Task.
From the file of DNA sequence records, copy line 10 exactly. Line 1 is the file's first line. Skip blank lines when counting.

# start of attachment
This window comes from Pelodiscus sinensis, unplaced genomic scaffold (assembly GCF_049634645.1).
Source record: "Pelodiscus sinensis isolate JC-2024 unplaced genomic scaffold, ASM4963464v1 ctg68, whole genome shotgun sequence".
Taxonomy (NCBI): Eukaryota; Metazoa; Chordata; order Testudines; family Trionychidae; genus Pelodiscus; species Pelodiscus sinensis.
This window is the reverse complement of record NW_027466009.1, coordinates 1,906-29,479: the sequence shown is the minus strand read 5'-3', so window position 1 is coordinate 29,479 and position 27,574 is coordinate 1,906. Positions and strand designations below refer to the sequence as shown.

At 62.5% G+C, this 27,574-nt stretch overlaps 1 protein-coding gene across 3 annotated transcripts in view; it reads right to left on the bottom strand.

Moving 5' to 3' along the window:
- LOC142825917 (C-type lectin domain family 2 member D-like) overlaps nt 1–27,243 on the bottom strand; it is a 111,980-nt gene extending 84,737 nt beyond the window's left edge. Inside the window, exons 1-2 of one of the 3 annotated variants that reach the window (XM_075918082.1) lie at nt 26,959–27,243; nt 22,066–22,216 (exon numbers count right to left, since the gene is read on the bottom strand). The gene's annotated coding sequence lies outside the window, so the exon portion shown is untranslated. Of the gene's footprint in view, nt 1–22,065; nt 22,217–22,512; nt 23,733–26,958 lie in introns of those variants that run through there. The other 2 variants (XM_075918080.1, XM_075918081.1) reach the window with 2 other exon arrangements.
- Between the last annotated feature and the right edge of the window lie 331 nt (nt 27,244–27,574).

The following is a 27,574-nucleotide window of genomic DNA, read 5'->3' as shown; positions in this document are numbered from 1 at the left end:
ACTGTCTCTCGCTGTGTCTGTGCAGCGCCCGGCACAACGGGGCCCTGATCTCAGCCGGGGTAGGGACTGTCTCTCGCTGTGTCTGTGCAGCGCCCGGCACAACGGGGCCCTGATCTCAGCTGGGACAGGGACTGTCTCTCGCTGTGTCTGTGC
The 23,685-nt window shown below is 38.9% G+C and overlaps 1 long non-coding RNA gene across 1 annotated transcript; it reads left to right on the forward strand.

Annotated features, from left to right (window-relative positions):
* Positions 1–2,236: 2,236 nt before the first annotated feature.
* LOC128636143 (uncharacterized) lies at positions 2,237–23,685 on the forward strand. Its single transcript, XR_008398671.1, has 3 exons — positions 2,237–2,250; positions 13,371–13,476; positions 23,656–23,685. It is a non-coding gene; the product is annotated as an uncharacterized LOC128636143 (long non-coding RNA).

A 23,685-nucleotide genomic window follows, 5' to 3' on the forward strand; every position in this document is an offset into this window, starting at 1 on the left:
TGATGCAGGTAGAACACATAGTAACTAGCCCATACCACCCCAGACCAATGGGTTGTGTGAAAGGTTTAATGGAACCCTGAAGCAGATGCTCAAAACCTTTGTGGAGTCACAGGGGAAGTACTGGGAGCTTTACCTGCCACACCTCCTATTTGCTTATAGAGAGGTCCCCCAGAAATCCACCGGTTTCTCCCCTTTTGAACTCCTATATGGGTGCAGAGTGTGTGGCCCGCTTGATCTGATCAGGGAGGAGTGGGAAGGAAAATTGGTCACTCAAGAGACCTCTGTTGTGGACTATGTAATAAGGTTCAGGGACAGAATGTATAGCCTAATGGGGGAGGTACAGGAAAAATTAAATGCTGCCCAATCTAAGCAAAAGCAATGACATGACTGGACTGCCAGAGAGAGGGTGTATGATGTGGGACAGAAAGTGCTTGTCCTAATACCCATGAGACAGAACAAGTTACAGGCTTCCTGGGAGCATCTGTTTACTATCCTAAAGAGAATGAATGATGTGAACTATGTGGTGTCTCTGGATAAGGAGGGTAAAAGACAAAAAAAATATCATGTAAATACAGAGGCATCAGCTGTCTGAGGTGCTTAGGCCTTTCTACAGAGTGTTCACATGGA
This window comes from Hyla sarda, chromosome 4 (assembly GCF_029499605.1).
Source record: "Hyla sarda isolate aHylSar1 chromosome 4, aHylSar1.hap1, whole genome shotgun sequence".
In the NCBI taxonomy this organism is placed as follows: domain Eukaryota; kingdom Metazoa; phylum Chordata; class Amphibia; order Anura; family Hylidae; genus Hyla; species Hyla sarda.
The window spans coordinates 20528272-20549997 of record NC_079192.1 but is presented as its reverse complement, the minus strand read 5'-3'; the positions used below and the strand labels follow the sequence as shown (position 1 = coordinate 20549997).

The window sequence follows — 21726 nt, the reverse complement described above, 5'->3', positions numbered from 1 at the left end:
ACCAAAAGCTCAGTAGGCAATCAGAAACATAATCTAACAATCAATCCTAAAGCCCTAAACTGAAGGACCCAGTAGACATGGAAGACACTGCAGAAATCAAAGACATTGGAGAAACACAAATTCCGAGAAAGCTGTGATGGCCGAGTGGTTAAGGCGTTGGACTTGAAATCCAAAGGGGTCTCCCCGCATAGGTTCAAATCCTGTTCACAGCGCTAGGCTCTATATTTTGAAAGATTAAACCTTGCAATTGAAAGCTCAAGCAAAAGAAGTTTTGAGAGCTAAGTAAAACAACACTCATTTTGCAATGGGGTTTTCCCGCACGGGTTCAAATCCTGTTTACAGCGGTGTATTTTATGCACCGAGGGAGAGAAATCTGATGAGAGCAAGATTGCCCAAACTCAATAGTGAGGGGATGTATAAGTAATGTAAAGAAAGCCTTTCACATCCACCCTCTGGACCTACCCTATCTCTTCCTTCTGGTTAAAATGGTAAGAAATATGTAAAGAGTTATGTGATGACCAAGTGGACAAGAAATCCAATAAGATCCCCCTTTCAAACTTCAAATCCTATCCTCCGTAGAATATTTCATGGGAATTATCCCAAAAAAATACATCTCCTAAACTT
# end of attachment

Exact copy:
ACTGTCTCTCGCTGTGTCTGTGCAGCGCCCGGCACAACGGGGCCCTGATCTCAGCCGGGGTAGGGACTGTCTCTCGCTGTGTCTGTGCAGCGCCCGGCACAACGGGGCCCTGATCTCAGCTGGGACAGGGACTGTCTCTCGCTGTGTCTGTGC